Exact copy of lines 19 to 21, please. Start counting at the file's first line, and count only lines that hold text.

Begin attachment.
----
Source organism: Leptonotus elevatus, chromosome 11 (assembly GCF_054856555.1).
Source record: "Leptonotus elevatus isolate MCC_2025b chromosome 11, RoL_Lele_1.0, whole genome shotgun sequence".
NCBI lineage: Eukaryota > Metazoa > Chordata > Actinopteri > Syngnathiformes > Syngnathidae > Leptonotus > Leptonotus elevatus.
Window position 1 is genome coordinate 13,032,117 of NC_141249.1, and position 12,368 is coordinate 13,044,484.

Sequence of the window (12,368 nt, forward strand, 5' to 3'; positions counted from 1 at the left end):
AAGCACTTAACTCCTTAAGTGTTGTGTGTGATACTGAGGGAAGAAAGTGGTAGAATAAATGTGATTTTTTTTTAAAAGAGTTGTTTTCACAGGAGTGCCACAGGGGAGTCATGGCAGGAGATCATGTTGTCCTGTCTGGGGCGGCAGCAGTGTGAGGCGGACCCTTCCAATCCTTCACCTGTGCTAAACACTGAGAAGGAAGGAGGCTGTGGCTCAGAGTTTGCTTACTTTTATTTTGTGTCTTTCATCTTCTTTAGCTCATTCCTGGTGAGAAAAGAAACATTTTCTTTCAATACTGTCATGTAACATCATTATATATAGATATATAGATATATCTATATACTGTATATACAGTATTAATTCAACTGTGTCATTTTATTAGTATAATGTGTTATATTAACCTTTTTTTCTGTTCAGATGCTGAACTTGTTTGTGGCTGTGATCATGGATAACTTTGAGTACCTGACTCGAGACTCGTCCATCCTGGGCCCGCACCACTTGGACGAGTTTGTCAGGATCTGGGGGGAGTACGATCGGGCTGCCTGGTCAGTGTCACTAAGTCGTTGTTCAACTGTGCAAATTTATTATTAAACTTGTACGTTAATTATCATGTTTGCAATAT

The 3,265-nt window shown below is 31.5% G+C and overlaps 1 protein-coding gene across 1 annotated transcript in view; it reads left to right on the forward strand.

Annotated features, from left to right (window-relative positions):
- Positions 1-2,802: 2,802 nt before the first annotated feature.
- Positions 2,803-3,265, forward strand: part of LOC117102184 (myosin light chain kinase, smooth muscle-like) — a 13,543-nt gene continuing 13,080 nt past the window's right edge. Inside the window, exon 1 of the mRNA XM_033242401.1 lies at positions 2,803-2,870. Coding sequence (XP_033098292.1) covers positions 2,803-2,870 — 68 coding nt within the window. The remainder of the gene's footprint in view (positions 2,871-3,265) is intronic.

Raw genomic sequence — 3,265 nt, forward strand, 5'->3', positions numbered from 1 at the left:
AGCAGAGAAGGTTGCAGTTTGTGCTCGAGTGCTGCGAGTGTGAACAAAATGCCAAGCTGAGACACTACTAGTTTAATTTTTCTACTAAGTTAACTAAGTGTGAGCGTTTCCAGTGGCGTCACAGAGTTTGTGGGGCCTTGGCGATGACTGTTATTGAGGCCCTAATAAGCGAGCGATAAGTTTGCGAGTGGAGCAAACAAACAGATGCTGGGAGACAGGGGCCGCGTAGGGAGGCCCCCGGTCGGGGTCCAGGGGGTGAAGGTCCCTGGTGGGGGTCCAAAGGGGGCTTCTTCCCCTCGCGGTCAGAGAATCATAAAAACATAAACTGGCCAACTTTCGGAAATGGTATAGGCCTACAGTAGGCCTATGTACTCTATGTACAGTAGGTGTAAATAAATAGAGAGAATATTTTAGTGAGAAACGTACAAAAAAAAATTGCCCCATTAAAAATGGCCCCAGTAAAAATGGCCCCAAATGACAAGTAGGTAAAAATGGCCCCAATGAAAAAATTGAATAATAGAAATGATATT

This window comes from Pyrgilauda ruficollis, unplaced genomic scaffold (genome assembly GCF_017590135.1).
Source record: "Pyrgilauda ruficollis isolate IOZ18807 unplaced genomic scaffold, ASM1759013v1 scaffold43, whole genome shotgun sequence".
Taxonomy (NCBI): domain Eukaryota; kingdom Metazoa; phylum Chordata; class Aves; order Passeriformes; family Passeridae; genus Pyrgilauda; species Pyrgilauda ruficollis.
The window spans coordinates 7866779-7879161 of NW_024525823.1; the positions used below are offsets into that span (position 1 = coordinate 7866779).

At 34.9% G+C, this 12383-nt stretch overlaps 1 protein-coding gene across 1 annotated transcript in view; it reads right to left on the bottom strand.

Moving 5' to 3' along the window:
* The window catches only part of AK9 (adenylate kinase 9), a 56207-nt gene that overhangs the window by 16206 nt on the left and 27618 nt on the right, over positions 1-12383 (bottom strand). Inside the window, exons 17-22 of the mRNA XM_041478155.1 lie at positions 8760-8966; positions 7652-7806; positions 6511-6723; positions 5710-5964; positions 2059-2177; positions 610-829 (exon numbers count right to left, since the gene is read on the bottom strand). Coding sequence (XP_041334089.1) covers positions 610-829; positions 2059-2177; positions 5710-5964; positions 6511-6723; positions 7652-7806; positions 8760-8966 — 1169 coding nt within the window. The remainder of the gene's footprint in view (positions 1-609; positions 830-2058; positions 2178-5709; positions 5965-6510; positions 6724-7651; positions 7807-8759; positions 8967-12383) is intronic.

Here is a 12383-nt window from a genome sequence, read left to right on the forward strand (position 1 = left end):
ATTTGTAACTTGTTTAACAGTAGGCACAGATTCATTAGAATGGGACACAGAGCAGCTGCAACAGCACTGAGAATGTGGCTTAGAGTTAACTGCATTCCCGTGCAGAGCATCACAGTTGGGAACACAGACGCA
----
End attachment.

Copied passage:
* The window catches only part of AK9 (adenylate kinase 9), a 56207-nt gene that overhangs the window by 16206 nt on the left and 27618 nt on the right, over positions 1-12383 (bottom strand). Inside the window, exons 17-22 of the mRNA XM_041478155.1 lie at positions 8760-8966; positions 7652-7806; positions 6511-6723; positions 5710-5964; positions 2059-2177; positions 610-829 (exon numbers count right to left, since the gene is read on the bottom strand). Coding sequence (XP_041334089.1) covers positions 610-829; positions 2059-2177; positions 5710-5964; positions 6511-6723; positions 7652-7806; positions 8760-8966 — 1169 coding nt within the window. The remainder of the gene's footprint in view (positions 1-609; positions 830-2058; positions 2178-5709; positions 5965-6510; positions 6724-7651; positions 7807-8759; positions 8967-12383) is intronic.

Here is a 12383-nt window from a genome sequence, read left to right on the forward strand (position 1 = left end):
ATTTGTAACTTGTTTAACAGTAGGCACAGATTCATTAGAATGGGACACAGAGCAGCTGCAACAGCACTGAGAATGTGGCTTAGAGTTAACTGCATTCCCGTGCAGAGCATCACAGTTGGGAACACAGACGCA